Hamilton, Montana -- A deprogrammer specializing in cults yesterday finished five days
for working with Caraway Seed, a young woman who was brainwashed
by former Corvallis counselor Steven Rundquist, according to that
Rick Ross, a soft-spoken, 36-year-old exit counselor, said the
case was a classic common instance of mind control.
"Caraway is going through a process of inoculation,"
Ross said. "In the future she won't be a vulnerable target
for a cult group. I'm here to stimulate her to reach her own
conclusions and when she does, those values will be Caraway's
- not Steven Rundquist's."
Rundquist carried on a secret relationship with Caraway Seed for
four years. Ross said there is no doubt Rundquist intended to
make Caraway his polygamous wife.
"He made that very clear on the tapes," Ross said, referring
to a series of cassettes that Rundquist sent Caraway. "He
took her from counseling to friendship to leader/disciple, deeper
and deeper into his situation."
When Caraway's parents, David and Linda Seed, discovered the situation,
they removed their daughter from high school, keeping her home
for more than two months as they tried to deal with the family
At the end of what Linda Seed described as a "very intense
week," things have changed radically. Caraway plans to return
to school Monday, taking up the threads of her life again.
"We feel very positive," Linda Seed said. "He
(Ross) came to do a job and he did it well. Before he came we
didn't know what was going to happen or what to expect. He ties
up all the loose ends. He sorts things out."
Ross' services are not cheap. In addition to an hourly fee, all
his expenses, including plane tickets, are paid by the victim's
family. That cost is a minor item, compared to the results, according
to Caraway's father, David Seed.
"even if it didn't help, it was worth it to try," Seed
said. "But we have seen a difference."
The Seeds have mortgaged their property to pay counseling fees
and engage an attorney. They have asked the Corvalles School
District, where Rundquist was employed and met their daughter,
for help. So far, both of the district's insurance carriers have
refused to consider paying for Seeds' expense until a summons
and formal complaint have been filed.
Ross, who began working with cults and deprogramming in 1982,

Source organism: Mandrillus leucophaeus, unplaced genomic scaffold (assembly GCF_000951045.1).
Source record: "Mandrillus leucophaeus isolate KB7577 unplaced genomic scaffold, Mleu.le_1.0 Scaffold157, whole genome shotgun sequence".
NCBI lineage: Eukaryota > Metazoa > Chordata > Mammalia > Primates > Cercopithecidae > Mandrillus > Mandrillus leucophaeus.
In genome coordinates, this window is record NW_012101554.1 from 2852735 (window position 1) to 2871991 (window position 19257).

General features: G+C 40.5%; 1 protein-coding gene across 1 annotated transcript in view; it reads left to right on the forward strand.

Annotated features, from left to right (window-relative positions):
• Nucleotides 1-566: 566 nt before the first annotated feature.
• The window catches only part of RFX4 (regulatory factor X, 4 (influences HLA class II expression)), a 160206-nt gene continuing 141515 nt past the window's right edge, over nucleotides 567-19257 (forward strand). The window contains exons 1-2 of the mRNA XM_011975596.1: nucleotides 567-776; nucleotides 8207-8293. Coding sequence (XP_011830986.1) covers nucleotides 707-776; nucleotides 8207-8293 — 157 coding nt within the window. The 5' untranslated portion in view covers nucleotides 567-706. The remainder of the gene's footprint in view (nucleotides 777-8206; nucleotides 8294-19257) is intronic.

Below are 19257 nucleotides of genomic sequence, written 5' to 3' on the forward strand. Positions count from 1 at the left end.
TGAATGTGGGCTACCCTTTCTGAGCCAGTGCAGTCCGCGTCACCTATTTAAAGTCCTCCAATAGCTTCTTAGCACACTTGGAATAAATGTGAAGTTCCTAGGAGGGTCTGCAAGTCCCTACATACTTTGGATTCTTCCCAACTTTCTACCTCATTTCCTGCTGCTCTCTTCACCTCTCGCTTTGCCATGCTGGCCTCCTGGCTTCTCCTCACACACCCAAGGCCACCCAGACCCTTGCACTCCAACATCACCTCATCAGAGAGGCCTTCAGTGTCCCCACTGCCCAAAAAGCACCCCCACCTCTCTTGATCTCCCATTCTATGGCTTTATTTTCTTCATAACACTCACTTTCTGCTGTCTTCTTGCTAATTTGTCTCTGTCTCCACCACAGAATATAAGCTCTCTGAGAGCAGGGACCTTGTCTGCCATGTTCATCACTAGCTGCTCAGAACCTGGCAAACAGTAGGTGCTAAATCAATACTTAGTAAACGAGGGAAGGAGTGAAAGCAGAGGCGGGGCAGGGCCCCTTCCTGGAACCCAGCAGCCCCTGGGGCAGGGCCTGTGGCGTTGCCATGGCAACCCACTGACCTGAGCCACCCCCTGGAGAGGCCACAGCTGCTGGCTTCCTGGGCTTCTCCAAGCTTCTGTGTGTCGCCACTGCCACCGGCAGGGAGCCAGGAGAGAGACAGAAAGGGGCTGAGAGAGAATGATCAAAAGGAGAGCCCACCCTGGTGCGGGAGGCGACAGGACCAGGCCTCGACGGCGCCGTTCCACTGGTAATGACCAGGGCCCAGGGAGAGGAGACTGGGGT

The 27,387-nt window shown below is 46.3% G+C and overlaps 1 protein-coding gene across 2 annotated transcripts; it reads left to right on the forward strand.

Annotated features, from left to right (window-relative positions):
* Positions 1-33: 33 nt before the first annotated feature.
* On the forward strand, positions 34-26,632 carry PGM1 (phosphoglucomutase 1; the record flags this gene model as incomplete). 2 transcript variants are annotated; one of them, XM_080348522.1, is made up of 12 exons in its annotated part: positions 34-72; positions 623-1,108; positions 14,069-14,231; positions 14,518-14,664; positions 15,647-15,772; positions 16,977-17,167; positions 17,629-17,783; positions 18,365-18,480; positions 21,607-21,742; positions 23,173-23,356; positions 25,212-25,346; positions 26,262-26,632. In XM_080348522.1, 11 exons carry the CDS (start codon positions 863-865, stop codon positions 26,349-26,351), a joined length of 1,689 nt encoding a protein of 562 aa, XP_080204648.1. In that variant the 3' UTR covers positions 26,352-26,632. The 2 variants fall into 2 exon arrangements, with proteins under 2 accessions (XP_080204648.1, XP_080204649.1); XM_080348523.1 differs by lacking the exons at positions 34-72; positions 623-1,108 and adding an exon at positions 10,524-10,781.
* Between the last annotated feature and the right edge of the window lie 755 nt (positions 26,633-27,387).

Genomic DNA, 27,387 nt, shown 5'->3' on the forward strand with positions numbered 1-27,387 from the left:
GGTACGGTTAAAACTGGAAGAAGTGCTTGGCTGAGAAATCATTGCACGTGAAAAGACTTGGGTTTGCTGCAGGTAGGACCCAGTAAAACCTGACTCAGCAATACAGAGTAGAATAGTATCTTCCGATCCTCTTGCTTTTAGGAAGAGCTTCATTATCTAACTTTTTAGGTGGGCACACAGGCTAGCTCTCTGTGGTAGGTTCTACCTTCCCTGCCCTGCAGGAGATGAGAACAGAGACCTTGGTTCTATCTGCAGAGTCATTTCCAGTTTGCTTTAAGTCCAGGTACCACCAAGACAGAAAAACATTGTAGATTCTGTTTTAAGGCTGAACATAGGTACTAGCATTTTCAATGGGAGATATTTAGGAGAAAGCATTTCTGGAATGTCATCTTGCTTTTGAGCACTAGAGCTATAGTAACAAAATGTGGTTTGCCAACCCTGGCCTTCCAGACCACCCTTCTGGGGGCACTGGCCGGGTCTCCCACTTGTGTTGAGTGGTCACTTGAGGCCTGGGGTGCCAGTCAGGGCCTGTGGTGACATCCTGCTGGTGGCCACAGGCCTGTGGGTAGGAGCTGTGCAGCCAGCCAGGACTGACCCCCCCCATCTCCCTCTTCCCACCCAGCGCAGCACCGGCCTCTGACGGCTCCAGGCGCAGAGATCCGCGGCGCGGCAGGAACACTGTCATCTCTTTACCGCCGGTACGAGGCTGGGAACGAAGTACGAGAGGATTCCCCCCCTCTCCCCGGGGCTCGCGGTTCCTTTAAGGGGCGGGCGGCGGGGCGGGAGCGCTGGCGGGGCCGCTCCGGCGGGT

said Rundquist is not unique.
Ross' credentials to make such a judgment are strong. Over the
past seven years he has established himself as one of the country's
leading experts on cults.
Ross has served on many state and national religious and community
committees, written books and school curriculum on cults, taught
courses on cults, testified as an expert witness in trials, and,
for the past two years, worked exclusively at deprogramming people
involved with cults and mind control.
Ross said that of the more than 125 cases he has worked with
in the past two years, he has been about 80 percent successful.
"Even if the case I work with doesn't come out well, at least
the person I worked with had an opportunity to do some critical
thinking and make their own decision about what to do next,"
Critical thinking is what deprogramming is all about. Ross' work
is not religious-based although he often works with church people
"I do not substitute any other religion or belief for the
ones held by thought reform victims," Ross said. "I
don't attack their beliefs. I just show them how they came to
hold those beliefs and offer them a chance to critically analyze
how they got to where they are."
Ross said most brainwashed people never have all the facts before
them at one time.
As an analogy he pointed out that if one drops a frog in a pot
of boiling water and the frog realizes the danger and hops right
out. If one places the same frog in warm water and gradually
heats the water to boiling, the frog remains in the pot, unaware